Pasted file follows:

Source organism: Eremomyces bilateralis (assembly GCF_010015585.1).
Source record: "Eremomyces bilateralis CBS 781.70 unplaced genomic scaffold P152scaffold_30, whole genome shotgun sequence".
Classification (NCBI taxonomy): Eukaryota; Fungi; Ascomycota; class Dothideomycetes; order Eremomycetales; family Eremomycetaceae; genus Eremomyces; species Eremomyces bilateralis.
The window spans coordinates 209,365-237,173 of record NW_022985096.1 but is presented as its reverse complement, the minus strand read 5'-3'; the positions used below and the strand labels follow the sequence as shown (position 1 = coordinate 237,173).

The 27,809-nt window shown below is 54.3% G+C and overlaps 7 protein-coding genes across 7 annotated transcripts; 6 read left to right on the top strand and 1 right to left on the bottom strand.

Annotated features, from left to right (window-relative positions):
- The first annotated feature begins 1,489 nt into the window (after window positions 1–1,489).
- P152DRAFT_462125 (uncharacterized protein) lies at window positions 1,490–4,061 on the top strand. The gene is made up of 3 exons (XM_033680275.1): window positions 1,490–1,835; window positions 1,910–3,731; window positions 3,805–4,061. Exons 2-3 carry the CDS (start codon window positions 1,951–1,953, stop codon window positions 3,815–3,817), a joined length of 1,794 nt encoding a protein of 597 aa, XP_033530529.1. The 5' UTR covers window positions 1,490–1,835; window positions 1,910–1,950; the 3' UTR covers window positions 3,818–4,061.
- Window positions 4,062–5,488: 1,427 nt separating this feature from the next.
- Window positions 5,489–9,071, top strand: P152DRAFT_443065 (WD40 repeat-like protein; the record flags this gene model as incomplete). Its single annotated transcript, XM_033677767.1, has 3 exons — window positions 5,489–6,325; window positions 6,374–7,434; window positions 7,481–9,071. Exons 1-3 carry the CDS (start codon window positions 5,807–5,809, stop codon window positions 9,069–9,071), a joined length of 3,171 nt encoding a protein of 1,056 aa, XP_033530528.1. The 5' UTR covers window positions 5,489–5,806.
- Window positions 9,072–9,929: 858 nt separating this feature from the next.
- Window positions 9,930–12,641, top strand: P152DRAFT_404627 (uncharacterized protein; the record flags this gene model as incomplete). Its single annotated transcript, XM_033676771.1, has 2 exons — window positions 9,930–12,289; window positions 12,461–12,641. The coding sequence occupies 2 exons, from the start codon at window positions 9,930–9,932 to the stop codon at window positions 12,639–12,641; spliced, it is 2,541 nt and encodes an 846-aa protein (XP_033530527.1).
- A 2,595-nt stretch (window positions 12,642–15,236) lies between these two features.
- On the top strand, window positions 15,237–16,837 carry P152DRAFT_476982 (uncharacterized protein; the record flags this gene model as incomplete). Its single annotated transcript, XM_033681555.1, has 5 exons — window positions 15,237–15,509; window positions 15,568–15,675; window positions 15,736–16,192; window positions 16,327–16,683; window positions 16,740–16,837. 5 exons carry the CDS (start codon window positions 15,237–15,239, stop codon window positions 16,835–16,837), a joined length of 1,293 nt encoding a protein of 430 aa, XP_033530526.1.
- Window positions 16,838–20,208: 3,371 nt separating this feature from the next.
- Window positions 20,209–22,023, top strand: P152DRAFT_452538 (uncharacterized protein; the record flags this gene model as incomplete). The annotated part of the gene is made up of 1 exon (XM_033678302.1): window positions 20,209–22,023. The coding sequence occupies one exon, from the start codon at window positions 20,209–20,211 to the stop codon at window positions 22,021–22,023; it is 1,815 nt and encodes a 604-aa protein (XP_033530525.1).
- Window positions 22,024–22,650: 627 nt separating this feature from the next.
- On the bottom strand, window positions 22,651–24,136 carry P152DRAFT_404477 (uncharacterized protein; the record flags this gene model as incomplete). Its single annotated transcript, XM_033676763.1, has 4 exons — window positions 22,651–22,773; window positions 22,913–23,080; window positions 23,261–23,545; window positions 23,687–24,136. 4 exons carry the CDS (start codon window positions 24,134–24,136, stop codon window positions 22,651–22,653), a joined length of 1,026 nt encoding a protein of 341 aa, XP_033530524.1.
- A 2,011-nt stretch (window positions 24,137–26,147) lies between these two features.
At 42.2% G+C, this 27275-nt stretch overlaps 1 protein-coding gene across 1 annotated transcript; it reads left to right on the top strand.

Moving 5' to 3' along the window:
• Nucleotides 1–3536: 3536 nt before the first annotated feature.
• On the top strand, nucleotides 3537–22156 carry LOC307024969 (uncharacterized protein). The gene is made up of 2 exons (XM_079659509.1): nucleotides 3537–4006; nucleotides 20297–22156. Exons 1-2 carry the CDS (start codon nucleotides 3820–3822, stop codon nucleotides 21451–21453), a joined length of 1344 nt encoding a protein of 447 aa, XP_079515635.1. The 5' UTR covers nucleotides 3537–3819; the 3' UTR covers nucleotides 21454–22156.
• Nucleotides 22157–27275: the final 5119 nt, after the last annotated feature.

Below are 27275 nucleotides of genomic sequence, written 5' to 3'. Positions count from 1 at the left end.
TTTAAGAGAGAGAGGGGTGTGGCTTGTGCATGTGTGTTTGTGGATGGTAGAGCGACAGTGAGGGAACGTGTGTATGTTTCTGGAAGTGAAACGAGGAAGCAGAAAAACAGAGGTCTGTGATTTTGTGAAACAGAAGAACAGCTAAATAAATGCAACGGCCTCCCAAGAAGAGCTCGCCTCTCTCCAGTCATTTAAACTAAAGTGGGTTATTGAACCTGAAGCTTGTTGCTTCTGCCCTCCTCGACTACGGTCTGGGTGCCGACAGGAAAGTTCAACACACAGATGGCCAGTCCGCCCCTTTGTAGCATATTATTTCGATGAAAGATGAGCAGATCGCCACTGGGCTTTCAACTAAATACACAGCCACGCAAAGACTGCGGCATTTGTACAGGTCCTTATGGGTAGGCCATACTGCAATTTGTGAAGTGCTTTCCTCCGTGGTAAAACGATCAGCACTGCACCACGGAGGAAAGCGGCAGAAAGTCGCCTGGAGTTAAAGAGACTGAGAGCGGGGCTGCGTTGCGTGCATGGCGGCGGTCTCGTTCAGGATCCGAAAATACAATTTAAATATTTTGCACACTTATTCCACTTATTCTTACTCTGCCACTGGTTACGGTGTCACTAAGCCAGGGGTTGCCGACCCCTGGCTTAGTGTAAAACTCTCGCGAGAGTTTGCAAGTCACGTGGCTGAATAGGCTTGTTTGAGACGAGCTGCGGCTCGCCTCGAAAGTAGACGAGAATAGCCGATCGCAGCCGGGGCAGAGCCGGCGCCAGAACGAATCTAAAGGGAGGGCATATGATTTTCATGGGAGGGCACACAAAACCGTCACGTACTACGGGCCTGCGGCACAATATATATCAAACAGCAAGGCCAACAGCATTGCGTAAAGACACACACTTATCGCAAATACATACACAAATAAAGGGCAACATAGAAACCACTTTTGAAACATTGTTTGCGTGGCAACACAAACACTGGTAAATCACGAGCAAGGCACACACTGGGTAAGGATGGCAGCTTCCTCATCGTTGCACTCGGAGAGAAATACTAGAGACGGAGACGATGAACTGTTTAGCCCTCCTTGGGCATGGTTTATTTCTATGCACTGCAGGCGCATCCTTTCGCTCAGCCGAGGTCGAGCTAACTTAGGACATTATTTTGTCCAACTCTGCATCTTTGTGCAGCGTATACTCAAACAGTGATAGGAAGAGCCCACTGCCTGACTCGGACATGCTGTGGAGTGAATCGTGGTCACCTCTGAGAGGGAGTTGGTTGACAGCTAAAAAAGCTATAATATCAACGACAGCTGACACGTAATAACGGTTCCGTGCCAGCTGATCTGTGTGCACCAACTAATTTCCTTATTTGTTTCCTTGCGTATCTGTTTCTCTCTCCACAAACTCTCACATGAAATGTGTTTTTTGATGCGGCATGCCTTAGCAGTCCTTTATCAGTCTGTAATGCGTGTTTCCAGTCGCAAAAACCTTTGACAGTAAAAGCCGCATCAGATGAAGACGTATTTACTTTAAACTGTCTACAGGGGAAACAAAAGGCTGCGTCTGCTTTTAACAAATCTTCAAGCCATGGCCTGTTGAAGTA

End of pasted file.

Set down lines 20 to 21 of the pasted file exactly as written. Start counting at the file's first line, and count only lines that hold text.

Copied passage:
At 42.2% G+C, this 27275-nt stretch overlaps 1 protein-coding gene across 1 annotated transcript; it reads left to right on the top strand.

Moving 5' to 3' along the window: